Essential Question: What will you require of the instructors who teach the course you design? Why?
Engage, engage, engage. Pay close attention, trust your instincts, ask questions, never let an opportunity pass, give timely feedback and thorough evaluations, discuss how to reach goals, be timely, ask more questions…
Tonight we just started to touch on the criteria of what our course module instructor, or co-instructor would need in order to appropriately facilitate learning. Our text this week has us understanding the why distance education is difficult to be sure…in the first paragraph of the chapter our authors point out that some distance education teachers may be new to their trade, not having the experience to understand the nuances of reading a students online “body-language.” They may not be the most tech-savvy instructors on the planet or they may not understand what type of student they are dealing with, dependent, independent, new to distance education? (Moore & Kearsley, 2012) Online instructors need to be able to possess the same qualities of a great in-class instructor.
Not having actually designed the course they are teaching, the instructors that teach the course we are designing must have a thorough knowledge of the definitions of the standards that each module addresses, must be well-read (and I use that term to encompass any videos the students are to watch as well) in all of the materials, understand how to use Blackboard (that’s our online learning forum), and be 100% committed to “establish an environment in which students learn to control and manage and apply and engage with these material as independently as possible, in the quest to relate them to their own lives, and thus to convert the designers’ information into their personal knowledge, relevant to their different circumstances” (Moore & Kearsley, 2012).
Moore and Kearsley, point out that each individual student be held to the highest standard and that distance education be learner-centric (p.132). They go on to say that “the role of the instructor is to support and assist each student a he or she interacts with the content and converts it into personal knowledge.” In my opinion, winning the trust of the student is vital to opening a dialogue and building a relationship that allows for the student to feel safe within their learning environment enough to be honest if they are frustrated or lost. Trust can be built by finding out about your student, asking questions and sharing who you are. I also agree with our text that it is so important that an instructor be transparent with what the learning goals and outcomes should be, what the grading criteria is, and exactly what the students roles and responsibilities should be. I learned a long time ago that if you tell people what to expect, it comes as no surprise.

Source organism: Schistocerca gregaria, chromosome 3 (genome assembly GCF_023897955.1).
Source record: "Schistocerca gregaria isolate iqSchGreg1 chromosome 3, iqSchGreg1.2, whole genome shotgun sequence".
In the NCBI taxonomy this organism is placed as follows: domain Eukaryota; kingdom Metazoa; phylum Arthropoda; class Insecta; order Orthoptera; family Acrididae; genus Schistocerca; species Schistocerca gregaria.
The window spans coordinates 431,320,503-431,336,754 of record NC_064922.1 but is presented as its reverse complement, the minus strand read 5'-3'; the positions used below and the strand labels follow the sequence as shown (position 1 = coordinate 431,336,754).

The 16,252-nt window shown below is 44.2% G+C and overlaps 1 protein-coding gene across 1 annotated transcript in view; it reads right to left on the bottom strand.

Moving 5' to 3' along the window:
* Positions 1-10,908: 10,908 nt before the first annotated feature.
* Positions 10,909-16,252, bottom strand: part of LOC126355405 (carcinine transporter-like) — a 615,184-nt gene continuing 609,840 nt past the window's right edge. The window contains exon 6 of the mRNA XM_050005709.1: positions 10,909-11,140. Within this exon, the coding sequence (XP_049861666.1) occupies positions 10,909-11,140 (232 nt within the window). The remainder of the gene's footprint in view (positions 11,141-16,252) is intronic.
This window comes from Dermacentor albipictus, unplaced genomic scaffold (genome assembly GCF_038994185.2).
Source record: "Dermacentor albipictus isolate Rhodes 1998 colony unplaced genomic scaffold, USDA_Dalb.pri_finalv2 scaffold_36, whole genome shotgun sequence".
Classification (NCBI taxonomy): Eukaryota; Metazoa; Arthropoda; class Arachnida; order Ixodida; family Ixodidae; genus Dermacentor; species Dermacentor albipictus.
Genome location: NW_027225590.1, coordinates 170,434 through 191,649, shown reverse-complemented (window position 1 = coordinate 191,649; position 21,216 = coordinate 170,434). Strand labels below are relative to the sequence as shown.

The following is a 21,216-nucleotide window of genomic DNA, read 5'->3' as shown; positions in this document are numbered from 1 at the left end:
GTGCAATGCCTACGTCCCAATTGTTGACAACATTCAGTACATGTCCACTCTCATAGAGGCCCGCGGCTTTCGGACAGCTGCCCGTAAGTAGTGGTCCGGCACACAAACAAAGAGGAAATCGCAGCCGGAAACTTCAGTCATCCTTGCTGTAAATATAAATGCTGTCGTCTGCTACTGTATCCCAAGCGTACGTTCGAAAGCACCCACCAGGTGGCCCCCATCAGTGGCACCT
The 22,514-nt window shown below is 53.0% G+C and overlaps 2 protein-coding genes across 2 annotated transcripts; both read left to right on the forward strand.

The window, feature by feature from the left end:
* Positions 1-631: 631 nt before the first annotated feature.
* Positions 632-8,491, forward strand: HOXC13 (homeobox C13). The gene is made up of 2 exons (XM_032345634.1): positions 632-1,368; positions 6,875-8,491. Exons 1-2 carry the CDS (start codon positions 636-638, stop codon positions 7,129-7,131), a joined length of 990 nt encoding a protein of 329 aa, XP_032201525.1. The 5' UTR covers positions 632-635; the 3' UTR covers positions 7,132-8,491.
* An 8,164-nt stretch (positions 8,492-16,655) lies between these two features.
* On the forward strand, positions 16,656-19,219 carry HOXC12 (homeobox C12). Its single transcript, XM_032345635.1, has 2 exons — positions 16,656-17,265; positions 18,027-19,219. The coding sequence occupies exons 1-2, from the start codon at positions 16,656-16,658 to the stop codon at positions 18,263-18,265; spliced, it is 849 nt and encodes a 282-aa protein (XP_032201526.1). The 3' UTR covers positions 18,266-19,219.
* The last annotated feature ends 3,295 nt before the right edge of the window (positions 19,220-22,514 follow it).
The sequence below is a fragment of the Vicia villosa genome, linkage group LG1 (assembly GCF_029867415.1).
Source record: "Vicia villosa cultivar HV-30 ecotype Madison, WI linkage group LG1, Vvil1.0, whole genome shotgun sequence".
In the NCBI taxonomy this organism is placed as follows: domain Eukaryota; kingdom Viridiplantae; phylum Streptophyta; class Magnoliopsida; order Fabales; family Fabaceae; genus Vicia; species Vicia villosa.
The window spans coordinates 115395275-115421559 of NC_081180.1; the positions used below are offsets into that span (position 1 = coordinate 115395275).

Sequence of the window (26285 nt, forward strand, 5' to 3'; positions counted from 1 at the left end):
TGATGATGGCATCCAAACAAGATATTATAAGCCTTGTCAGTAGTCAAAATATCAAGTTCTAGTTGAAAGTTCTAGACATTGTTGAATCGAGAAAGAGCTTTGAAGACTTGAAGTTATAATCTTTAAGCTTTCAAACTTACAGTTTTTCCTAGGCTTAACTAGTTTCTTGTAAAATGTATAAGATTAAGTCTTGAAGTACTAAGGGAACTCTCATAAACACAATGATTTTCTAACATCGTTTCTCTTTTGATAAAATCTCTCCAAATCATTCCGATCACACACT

I whole-heartedly believe in paying close attention to students language and test results. So much can be heard when very little is said… It is very easy to gage a students level of involvement by seeing how they answered their essay questions or how they wrote their paper or how they gave their presentation…looking at answers missed, or misspelled words, improper use of tense, several “ummmm’s” all tell a story of a students engagement, perceptions and, or, misunderstandings of the material and allow for a true moment to teach. Our distance education instructor must be able to take these subtle cues from his or her students and address them by asking questions and bringing attention to the student were their learning opportunity lies.
I think it will be important for us to bring diversity into our online classroom with the tools that are used to relay the standards content. Jon had talked about having students watch a movie instead of read a book…geez! How many books do you really have to require a high school student to read (over the summer, potentially)? If the standard doesn’t specifically state that a book has to be read, why not mix it up a little to keep it fun and interesting? It will be important that our class facilitator understand technology and use it. He/she should hold Google Hangouts, or Skype calls or at least make sure there is a discussion board. Nicole also brought up that we should think about putting “a dress and some lipstick” on our Blackboard shell to make it aesthetically more appealing and up to date with the graphics that our student population is used to seeing. If it looks dry and boring from the first perception, we may have just lost them again.
There is soooooooo much to think about when addressing someone else teaching a class you’ve designed. It will be imperative that there is a tremendous amount of support given to the teacher and I think the teacher should be trained before teaching the modules. At UAA we have a CAFE, Center for Advancing Faculty Excellence, that holds a series just about every week that addresses some part of the pedagogical process.. perhaps the distance ed. instructor could be given access. They started in 2000 and have several (hundreds) that are recorded and may be gone back through.
So, what I would like to see whomever teach this class do is “Engage, engage, engage. Pay close attention, trust your instincts, ask questions, never let an opportunity pass, give timely feedback and thorough evaluations, discuss how to reach goals, be timely, ask more questions…” (Everett, 2014)
Everett, N. (2014). Okay, this is what I would like you to do….(Web blog comment). Retrieved from https://monk1ak.wordpress.com/page/2/
Moore, M., and Kearsley, G. (2012). Distance Education: A Systems View of Online Learning. Belmont, CA: Wadsworth.
Morrison, L. (2014) UAA Center for Advancing Faculty Excellence. Retrieved from http://www.uaa.alaska.edu/cafe/